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Lauren Cross

PhD student

Children, young people & families, Public mental health programme, Health inequalities

University of Cambridge

Project title

Capturing all voices: Developing a framework to shape inclusive participation practices in school-based health research.  

Project summary

Using a mixed methods design, this research will aim to: (1) explore whether existing school-based mental health and obesity research effectively engages those that might benefit most. (2) establish key participation barriers and facilitators from a range of stakeholder perspectives, including young people from underrepresented groups. (3) co-produce a framework to shape inclusive participation in school-based mental health and obesity research. (4) meaningfully engage and involve both participants and the public, including young people from a diverse range of backgrounds, throughout this research.

Research interests

Health and educational inequalities; Research participation; Diversity and inclusion within research processes; Participant and public involvement and engagement

In the news

Ipswich pupils aid research to boost mental health services

Lauren's Q&A

  • What has been your career journey so far?

    Before starting my PhD, I worked as a qualified secondary teacher within London and the East of England. I have also undertaken a BSc in Psychology at the University of Bath and an Mphil in Educational Research at the University of Cambridge. Following the completion of my Mphil, I worked as a research assistant at the Institute of Psychology, Psychiatry and Neuroscience (King’s College London) and the Child and Adolescent Resilience and Mental Health (ChARM) research group at the University of Cambridge. Within these roles I assisted various research projects exploring school based mental health outcomes, interventions, and experiences.

  • Why did you choose to do a PhD in public health research?

    As a former teacher, and head of department, I have witnessed first-hand the important role educational settings can play in shaping children and young people’s long-term health and social outcomes. I believe quality public health research is a key tool in tackling childhood inequalities.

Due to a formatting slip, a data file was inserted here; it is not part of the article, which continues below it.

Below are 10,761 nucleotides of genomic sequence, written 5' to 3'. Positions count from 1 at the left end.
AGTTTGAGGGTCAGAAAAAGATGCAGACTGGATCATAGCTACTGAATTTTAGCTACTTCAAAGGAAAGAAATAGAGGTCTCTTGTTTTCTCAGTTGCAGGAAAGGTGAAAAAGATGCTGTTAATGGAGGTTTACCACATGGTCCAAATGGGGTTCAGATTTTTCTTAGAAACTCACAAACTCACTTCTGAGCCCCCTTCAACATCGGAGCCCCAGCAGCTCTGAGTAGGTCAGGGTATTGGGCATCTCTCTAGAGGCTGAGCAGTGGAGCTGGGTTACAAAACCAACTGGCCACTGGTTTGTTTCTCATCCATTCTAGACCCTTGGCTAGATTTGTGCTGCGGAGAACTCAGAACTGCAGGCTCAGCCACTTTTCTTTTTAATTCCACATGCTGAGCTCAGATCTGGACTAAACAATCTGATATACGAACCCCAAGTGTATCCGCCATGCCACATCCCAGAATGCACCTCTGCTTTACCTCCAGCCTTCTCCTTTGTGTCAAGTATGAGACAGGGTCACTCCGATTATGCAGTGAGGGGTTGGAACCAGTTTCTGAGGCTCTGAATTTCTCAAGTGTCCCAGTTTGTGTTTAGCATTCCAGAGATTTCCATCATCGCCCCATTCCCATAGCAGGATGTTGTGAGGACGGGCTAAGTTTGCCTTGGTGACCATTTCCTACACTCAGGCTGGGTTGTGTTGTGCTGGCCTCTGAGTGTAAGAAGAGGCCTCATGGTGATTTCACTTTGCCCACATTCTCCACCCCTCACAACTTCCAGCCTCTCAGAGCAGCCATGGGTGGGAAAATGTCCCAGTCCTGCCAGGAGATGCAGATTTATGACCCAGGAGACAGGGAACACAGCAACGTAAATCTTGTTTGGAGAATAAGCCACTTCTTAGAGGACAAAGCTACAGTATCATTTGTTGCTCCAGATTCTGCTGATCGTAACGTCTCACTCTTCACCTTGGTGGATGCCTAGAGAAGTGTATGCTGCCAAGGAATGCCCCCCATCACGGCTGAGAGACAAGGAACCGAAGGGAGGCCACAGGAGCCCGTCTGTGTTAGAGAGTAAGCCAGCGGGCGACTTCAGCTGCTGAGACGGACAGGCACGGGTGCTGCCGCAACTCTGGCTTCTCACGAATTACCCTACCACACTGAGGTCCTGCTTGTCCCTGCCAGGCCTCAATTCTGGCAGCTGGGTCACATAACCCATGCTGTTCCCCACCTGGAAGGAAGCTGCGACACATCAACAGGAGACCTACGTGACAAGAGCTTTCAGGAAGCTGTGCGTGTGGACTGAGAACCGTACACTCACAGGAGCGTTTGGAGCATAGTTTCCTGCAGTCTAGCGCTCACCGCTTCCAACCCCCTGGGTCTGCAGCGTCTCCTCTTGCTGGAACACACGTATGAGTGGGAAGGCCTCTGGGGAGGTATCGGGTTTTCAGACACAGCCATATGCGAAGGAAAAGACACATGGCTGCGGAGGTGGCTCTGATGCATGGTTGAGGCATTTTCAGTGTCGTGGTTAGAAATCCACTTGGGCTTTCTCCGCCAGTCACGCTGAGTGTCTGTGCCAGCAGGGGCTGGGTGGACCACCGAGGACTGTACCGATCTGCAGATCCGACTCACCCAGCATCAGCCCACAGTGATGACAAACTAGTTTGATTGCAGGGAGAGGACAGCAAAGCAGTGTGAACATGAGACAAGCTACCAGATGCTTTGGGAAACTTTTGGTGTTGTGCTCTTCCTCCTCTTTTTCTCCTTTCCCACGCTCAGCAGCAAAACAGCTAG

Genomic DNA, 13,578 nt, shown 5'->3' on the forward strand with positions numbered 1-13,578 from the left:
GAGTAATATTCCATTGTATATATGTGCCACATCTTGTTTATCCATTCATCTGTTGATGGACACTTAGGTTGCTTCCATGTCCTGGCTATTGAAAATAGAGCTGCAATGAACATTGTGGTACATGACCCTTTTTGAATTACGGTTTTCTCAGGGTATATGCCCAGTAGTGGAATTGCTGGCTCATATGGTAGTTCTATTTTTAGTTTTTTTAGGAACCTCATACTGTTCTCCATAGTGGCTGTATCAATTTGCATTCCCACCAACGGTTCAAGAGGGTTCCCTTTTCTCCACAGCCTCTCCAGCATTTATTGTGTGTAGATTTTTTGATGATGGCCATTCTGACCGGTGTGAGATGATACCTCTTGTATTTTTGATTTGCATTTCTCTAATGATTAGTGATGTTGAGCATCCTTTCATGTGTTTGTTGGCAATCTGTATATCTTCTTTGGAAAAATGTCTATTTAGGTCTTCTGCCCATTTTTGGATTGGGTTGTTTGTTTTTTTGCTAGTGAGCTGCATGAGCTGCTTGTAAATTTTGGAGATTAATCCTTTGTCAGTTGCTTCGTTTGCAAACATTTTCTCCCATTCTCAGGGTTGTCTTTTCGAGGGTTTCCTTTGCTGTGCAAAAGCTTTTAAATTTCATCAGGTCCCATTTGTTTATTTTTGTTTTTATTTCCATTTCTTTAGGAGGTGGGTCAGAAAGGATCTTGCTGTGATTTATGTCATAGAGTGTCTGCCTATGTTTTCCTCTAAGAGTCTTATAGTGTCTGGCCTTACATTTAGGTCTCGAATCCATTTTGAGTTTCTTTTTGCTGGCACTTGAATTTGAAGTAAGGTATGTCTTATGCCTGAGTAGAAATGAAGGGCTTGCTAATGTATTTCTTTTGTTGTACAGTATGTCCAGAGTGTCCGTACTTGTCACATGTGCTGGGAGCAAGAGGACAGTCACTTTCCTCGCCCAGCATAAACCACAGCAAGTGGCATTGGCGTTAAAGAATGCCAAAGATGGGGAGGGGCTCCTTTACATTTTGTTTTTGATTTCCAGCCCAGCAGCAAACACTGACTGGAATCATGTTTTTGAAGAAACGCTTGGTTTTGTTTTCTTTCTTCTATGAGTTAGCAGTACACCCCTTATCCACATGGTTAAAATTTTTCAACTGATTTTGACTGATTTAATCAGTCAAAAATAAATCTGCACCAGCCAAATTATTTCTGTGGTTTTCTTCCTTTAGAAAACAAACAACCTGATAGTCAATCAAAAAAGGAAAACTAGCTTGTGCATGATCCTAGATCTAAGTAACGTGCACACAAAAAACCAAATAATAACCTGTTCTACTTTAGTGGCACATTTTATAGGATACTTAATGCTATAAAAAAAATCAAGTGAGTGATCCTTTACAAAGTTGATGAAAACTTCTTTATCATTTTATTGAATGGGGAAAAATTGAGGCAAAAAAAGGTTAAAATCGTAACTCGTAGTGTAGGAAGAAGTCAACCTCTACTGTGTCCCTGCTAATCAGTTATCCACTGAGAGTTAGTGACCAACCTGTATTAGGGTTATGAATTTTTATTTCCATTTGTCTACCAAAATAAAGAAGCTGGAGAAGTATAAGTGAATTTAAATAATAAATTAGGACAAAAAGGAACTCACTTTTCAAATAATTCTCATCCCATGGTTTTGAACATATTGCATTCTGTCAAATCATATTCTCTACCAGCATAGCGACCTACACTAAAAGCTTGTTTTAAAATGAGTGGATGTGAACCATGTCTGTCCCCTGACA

• What is your research focused on?

    Promoting inclusive participation in school-based health research

  • Why is it important?

    Mental health and obesity have been identified as priority health concerns for children and young people in England, with further, quality evidence needed. Given adolescents spend a significant amount of time in schools, and the increasing role educational organisations play in promoting health, school sites are important settings for research. However, recruitment and retention of a diverse range of participants remains a challenge. This is important because in order for evidence to be useful, it needs to represent everyone’s opinions and experiences.

  • What do you like about being a part of the NIHR School for Public Health Research?

    I value the network for researchers and collaborative opportunities across the different NIHR SPHR hubs. I look forward to continue to connect, build relationships, and learn about research across disciplines from within an active and supportive community.

  • What skills have you learnt and/or are hoping to learn as part of your PhD?

    During my PhD I hope to continue to develop expertise using mixed methods to explore health and educational inequalities in children. I also aim to further advance my abilities to connect and engage children, young people, and educational communities within the research process.

  • What do you hope to do after completing your PhD?

    Following the completion of my PhD I aim to undertake further school-based prevention research as a post-doctoral researcher.

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